Since the 1960s, art has often addressed the ambiguous way the media interpret reality. However, artists have adopted different strategies, also determined by the technological changes in communication. During the 1960s and 1970s, artists linked with Visual Poetry declared a “semiotic war” against the language of mass communication, that aimed to “reveal” its forms of mystification. In the post-media era, art’s relationship with society has changed: the very notion of public art (or social art) has evolved from that of a practice taking place in an actual space to a practice diffused through the simultaneous space of the media, where it can be experienced by many private viewers. Such new way of defining the public sphere, in the context Byung-Chul Han called “society of transparency”, is very similar to the way people today interact with ‘news’. The very distinction of “true” and “plausible” has therefore changed. “Truth” is not in the content of an image, but rather in its power, since images, as Hito Steyerl puts it, are “poor” in themselves, conveyed as they are through large-scale digital mediums. The forms of art which adopt these same mediums and their diffused strategies of communication provide us with interesting insights on our current political, economic, and social circumstances. Moving from the debate originated by the Documenta 10exhibit, aptly titled Politics Poetics, this essay analyzes the main theoretical contributions and artistic responses (General Idea, Francesco Vezzoli, and many young new media artists) on this subject, showing how art addresses the notion of “truth” in the public sphere, as well as language and media images used in political communication.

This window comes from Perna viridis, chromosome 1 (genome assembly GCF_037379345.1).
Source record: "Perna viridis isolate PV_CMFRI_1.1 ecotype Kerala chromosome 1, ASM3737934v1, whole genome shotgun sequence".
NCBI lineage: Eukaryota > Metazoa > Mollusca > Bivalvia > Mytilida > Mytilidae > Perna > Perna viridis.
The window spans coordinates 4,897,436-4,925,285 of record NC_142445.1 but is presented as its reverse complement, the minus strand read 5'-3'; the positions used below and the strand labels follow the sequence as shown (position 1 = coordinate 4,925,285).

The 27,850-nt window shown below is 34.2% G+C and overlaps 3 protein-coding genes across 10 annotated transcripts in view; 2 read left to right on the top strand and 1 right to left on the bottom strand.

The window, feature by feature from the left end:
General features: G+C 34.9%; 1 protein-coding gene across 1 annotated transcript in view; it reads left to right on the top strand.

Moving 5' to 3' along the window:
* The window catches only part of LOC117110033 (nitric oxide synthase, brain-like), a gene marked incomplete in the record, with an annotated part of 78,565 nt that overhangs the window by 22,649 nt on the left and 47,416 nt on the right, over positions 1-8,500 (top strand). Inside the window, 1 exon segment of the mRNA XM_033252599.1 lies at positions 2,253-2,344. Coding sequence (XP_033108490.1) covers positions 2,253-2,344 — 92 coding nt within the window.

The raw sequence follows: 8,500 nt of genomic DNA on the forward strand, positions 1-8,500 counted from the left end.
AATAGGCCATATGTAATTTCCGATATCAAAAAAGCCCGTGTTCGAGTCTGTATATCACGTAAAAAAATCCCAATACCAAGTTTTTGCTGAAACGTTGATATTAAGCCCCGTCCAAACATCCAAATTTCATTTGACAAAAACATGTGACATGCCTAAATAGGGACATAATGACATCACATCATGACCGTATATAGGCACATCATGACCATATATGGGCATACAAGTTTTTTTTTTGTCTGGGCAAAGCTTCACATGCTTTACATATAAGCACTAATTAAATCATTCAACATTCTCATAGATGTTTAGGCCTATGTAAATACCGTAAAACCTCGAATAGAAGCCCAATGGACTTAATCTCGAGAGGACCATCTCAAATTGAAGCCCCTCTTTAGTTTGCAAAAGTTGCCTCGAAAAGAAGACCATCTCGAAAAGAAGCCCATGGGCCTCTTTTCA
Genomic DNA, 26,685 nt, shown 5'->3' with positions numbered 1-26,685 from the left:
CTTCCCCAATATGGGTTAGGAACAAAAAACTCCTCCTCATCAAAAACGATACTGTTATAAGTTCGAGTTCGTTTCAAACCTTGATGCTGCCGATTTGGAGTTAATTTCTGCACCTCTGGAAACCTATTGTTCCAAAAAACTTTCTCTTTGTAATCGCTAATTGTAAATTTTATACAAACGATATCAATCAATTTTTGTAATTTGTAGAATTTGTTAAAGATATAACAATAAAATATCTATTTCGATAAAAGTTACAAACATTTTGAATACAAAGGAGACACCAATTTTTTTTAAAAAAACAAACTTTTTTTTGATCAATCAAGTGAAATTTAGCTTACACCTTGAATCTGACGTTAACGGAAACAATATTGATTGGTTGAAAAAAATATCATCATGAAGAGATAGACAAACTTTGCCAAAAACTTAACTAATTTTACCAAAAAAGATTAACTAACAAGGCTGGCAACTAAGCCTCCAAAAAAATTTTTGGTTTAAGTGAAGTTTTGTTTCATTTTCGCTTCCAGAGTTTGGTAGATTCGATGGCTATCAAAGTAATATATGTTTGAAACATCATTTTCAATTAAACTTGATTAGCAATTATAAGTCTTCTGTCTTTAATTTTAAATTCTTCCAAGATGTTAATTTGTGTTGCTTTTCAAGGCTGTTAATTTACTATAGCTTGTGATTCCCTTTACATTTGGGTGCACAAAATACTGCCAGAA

|Titolo tradotto del contributo||[Autom. eng. transl.] The mediated truth. Political communication and art in the digital age|
|Numero di pagine||14|
|Volume||XXXIX Nuova Serie|
|Stato di pubblicazione||Pubblicato - 2017|
- digital art
- digital communication
- public art